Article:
It has been said, “diversity management is a racket.” Regrettably, there is a great deal of truth in this statement. In fact, “diversity management” has become a thriving industry with few bottom-line results that is in little danger of disappearing; we have all bought into a social construct that permits us to feel good about perpetrating a fraud. Corporations, universities, government agencies, minorities and “good white folks” alike — we are all complicit in pimping diversity.
Much like affirmative action, diversity management was developed to advance a multicultural workplace. Today, diversity management is a billion dollar industry that is embedded in the mission statements of most large organizations in the U.S. For better or worse, the federal government has been the most significant driver of diversity management through requirements by federal agencies – from the Department of Labor to the National Science Foundation and the National Endowment for the Arts – that large employers report their workforce demographics, and that recipients of federal grants and contracts meet particular diversity workforce or subcontracting criteria.
Corporate America has also been a substantial contributor to the practice of diversity management in order to identify and nurture diverse talent, reduce discrimination lawsuits, and enhance workplace cultures and outcomes. And universities have played a key role in advancing the field through their emphasis on ensuring diverse applicant pools in hiring, equity in pay and promotion, and quality programming in support of more inclusive and vibrant academic communities. As noble as the reasons for the existence of diversity management are, the practice has been so defiled that it is little more than a channel to service the needs of those of us who profit from it.
Undoubtedly, there are individuals and corporations with a sincere commitment to true diversity. However, it is equally true that diversity requirements have been cynically misused in ways that set our workforce development further behind. Companies pimp diversity when they tout inclusion and donate to minority causes but then reject qualified minority candidates in the second and third rounds of the interview process because the candidates “aren’t a good fit.” These companies skirt the requirement for a diverse applicant pool by including minorities on the front end of the process and systematically excluding them on the back end. Universities pimp diversity when administrators develop diversity goals that faculty have no intention of adhering to, and faculty gerrymander diversity programs to meet the requirements of grant applications, but have no fundamental commitment to the programs they proffer.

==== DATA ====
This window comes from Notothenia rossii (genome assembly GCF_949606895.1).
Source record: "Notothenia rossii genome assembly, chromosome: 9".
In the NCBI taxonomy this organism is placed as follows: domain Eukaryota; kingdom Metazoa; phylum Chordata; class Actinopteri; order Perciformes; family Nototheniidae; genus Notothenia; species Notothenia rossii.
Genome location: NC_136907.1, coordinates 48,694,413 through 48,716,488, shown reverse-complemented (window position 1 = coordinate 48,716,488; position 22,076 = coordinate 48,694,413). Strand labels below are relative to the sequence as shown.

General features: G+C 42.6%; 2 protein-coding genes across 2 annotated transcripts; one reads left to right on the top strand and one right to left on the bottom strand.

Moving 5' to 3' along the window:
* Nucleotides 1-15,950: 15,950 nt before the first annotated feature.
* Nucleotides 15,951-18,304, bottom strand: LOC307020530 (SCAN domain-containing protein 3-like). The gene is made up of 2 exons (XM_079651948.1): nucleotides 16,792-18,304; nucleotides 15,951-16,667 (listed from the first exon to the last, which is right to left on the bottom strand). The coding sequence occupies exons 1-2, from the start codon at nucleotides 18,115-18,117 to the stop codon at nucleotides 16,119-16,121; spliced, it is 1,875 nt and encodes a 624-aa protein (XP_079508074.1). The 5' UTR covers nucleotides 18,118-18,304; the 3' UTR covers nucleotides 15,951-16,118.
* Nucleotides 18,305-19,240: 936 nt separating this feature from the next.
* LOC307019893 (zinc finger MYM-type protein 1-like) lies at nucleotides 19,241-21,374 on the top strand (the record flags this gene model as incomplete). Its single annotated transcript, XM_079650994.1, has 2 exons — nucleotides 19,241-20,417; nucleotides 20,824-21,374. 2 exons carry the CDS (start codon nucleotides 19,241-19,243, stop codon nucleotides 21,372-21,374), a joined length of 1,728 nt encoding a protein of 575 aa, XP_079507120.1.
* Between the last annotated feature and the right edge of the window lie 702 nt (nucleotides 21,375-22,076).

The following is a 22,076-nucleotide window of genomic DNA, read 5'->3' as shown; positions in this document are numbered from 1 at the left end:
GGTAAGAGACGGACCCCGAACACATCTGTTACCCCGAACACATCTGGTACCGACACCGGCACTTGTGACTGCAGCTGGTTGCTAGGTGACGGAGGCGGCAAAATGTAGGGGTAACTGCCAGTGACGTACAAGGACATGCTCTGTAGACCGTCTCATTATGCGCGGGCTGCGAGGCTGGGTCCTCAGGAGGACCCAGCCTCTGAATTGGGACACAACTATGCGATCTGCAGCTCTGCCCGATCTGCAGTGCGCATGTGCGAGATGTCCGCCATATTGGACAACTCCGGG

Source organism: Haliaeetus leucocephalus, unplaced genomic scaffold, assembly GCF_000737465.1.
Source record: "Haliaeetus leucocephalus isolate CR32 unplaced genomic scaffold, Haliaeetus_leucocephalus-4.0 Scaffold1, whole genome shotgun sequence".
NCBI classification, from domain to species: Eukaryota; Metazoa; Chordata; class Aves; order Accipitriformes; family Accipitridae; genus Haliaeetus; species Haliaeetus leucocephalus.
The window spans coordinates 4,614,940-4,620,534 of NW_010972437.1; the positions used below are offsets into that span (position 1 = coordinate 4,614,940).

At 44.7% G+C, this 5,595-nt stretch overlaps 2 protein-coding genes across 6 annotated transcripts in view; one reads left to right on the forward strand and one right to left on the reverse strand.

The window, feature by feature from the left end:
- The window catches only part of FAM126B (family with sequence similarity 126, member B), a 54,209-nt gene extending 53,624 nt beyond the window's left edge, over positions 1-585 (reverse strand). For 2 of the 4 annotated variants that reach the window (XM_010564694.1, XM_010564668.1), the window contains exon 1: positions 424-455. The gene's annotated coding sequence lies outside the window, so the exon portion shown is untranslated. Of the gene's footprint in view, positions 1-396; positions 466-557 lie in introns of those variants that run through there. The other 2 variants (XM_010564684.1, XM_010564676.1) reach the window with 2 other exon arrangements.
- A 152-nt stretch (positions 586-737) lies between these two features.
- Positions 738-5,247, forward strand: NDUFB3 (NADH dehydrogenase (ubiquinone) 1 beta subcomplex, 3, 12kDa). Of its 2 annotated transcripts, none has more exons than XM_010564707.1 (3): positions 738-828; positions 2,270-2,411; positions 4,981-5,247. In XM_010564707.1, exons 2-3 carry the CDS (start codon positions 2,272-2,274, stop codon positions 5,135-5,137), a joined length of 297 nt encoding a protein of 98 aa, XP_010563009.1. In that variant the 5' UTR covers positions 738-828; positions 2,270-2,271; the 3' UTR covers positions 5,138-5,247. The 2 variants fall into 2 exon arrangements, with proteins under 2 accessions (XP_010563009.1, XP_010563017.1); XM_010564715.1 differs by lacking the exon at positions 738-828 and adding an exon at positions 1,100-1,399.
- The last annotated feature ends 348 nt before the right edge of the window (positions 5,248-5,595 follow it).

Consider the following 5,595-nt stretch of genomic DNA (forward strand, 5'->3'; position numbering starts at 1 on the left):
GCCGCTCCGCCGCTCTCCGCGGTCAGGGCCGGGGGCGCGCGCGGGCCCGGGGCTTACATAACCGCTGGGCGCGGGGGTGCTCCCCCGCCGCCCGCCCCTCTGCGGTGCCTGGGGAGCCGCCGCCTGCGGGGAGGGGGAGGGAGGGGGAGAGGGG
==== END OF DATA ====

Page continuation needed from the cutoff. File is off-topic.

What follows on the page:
Minority applicants pimp diversity when they use race, gender, or sexual orientation as their calling card and means of entry to employment and then close the door of opportunity behind them to keep others out. Diversity practitioners pimp diversity when they lack the courage to be the change agents they are called to be and hide behind “programming” to obscure a lack of results. Consultants pimp diversity when they seek to make a quick buck and “keep the patient ill” rather than doing the work and bringing about healing for their clients. Finally, “good white folks” are implicated in the pimping of diversity when they contribute to minority causes to assuage “white guilt” and be recognized as contributors but then undermine diversity on the job, in business, at the dinner tables, and in the halls of justice.
Many of us do not recognize that we are culturally predisposed to the adoption of a “pimping mentality” because it is an unconscious bias that emanates from our life experiences. We have no idea that we are acting as agents of exclusion as we glorify inclusion. We think we’re doing the right things, and we may be, but we are doing them for the wrong reasons. First, most of us do not want to be counted a bigot. Secondly, as a nation, we are afraid to talk openly and honestly about racism, sexism or homophobia because we are terrified of public recrimination. Thirdly, we have bought into an erroneous narrative that diversity is about difference when the truth is that diversity is about excellence.
So how do we stop pimping diversity? I believe the answer lies in a redefinition of diversity as “excellence expressing itself as differences, similarities, complexities, and tensions.” Such an understanding permits us to think differently about diversity’s value and place in our lives. It allows us to strive for a higher good that is built on attainable aspirations with equal possibilities to achieve them. It permits us to see all people for their potential rather than their perceived deficits. And it fundamentally changes the nature of corporate cultures for the good. But for this to happen, we must deal with the unconscious biases that undergird our prejudices and cause us to see excellence in some people but not in others. We must address the systems that give sanctuary to our biases–whether they are quota-based “metrics” masquerading as objective evidence, or “diversity awards” that have no meaning. We must empower, and expect, diversity officers not simply to check boxes, but to act boldly to move the cultures of their institutions forward.
We need a new account of diversity as a manifestation of excellence in which all people are able to participate equally. Only then can we get about the real business of advancing diversity for all of us.